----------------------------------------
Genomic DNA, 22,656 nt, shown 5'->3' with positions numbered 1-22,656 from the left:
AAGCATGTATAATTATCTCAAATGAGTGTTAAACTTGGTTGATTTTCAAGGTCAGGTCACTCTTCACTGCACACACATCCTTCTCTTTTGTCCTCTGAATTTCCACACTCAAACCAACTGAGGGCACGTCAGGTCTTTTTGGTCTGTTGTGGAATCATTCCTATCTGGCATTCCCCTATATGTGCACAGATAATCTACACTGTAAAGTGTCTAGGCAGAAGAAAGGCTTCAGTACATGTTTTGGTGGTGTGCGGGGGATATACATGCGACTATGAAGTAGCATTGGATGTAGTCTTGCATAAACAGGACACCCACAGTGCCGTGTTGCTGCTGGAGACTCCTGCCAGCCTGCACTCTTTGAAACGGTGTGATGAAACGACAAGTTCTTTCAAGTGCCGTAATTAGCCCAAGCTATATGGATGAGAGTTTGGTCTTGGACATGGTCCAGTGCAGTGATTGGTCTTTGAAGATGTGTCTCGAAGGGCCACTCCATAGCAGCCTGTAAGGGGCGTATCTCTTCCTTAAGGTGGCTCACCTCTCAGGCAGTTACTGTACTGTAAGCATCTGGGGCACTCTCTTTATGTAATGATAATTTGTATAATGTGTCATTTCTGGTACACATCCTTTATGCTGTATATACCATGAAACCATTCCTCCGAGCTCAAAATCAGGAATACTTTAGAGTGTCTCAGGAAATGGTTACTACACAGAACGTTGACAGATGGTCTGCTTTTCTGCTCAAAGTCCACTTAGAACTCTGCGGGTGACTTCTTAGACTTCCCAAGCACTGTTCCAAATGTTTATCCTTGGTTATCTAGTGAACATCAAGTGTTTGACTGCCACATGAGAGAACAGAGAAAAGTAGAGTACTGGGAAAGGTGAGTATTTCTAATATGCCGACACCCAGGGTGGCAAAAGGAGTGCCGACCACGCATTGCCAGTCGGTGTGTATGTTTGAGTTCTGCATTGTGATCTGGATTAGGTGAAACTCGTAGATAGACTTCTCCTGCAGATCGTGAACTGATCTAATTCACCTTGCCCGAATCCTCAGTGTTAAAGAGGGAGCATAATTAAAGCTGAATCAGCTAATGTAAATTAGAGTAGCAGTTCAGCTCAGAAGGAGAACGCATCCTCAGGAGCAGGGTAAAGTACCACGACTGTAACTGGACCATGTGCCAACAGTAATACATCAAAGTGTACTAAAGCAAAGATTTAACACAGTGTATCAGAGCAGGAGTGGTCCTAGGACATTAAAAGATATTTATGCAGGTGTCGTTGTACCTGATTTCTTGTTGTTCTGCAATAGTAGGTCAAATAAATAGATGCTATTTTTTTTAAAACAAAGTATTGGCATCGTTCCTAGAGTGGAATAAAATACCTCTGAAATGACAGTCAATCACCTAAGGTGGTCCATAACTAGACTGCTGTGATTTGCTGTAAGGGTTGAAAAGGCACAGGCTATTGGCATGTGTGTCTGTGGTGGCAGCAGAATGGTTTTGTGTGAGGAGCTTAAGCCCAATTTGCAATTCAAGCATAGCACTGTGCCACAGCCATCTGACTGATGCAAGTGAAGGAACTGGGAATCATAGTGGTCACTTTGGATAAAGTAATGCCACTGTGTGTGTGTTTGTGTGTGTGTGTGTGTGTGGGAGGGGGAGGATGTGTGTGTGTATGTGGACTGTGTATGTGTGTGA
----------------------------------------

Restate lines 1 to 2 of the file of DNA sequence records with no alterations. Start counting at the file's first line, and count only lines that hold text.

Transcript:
Genomic DNA, 22,656 nt, shown 5'->3' with positions numbered 1-22,656 from the left:
AAGCATGTATAATTATCTCAAATGAGTGTTAAACTTGGTTGATTTTCAAGGTCAGGTCACTCTTCACTGCACACACATCCTTCTCTTTTGTCCTCTGAATTTCCACACTCAAACCAACTGAGGGCACGTCAGGTCTTTTTGGTCTGTTGTGGAATCATTCCTATCTGGCATTCCCCTATATGTGCACAGATAATCTACACTGTAAAGTGTCTAGGCAGAAGAAAGGCTTCAGTACATGTTTTGGTGGTGTGCGGGGGATATACATGCGACTATGAAGTAGCATTGGATGTAGTCTTGCATAAACAGGACACCCACAGTGCCGTGTTGCTGCTGGAGACTCCTGCCAGCCTGCACTCTTTGAAACGGTGTGATGAAACGACAAGTTCTTTCAAGTGCCGTAATTAGCCCAAGCTATATGGATGAGAGTTTGGTCTTGGACATGGTCCAGTGCAGTGATTGGTCTTTGAAGATGTGTCTCGAAGGGCCACTCCATAGCAGCCTGTAAGGGGCGTATCTCTTCCTTAAGGTGGCTCACCTCTCAGGCAGTTACTGTACTGTAAGCATCTGGGGCACTCTCTTTATGTAATGATAATTTGTATAATGTGTCATTTCTGGTACACATCCTTTATGCTGTATATACCATGAAACCATTCCTCCGAGCTCAAAATCAGGAATACTTTAGAGTGTCTCAGGAAATGGTTACTACACAGAACGTTGACAGATGGTCTGCTTTTCTGCTCAAAGTCCACTTAGAACTCTGCGGGTGACTTCTTAGACTTCCCAAGCACTGTTCCAAATGTTTATCCTTGGTTATCTAGTGAACATCAAGTGTTTGACTGCCACATGAGAGAACAGAGAAAAGTAGAGTACTGGGAAAGGTGAGTATTTCTAATATGCCGACACCCAGGGTGGCAAAAGGAGTGCCGACCACGCATTGCCAGTCGGTGTGTATGTTTGAGTTCTGCATTGTGATCTGGATTAGGTGAAACTCGTAGATAGACTTCTCCTGCAGATCGTGAACTGATCTAATTCACCTTGCCCGAATCCTCAGTGTTAAAGAGGGAGCATAATTAAAGCTGAATCAGCTAATGTAAATTAGAGTAGCAGTTCAGCTCAGAAGGAGAACGCATCCTCAGGAGCAGGGTAAAGTACCACGACTGTAACTGGACCATGTGCCAACAGTAATACATCAAAGTGTACTAAAGCAAAGATTTAACACAGTGTATCAGAGCAGGAGTGGTCCTAGGACATTAAAAGATATTTATGCAGGTGTCGTTGTACCTGATTTCTTGTTGTTCTGCAATAGTAGGTCAAATAAATAGATGCTATTTTTTTTAAAACAAAGTATTGGCATCGTTCCTAGAGTGGAATAAAATACCTCTGAAATGACAGTCAATCACCTAAGGTGGTCCATAACTAGACTGCTGTGATTTGCTGTAAGGGTTGAAAAGGCACAGGCTATTGGCATGTGTGTCTGTGGTGGCAGCAGAATGGTTTTGTGTGAGGAGCTTAAGCCCAATTTGCAATTCAAGCATAGCACTGTGCCACAGCCATCTGACTGATGCAAGTGAAGGAACTGGGAATCATAGTGGTCACTTTGGATAAAGTAATGCCACTGTGTGTGTGTTTGTGTGTGTGTGTGTGTGTGGGAGGGGGAGGATGTGTGTGTGTATGTGGACTGTGTATGTGTGTGA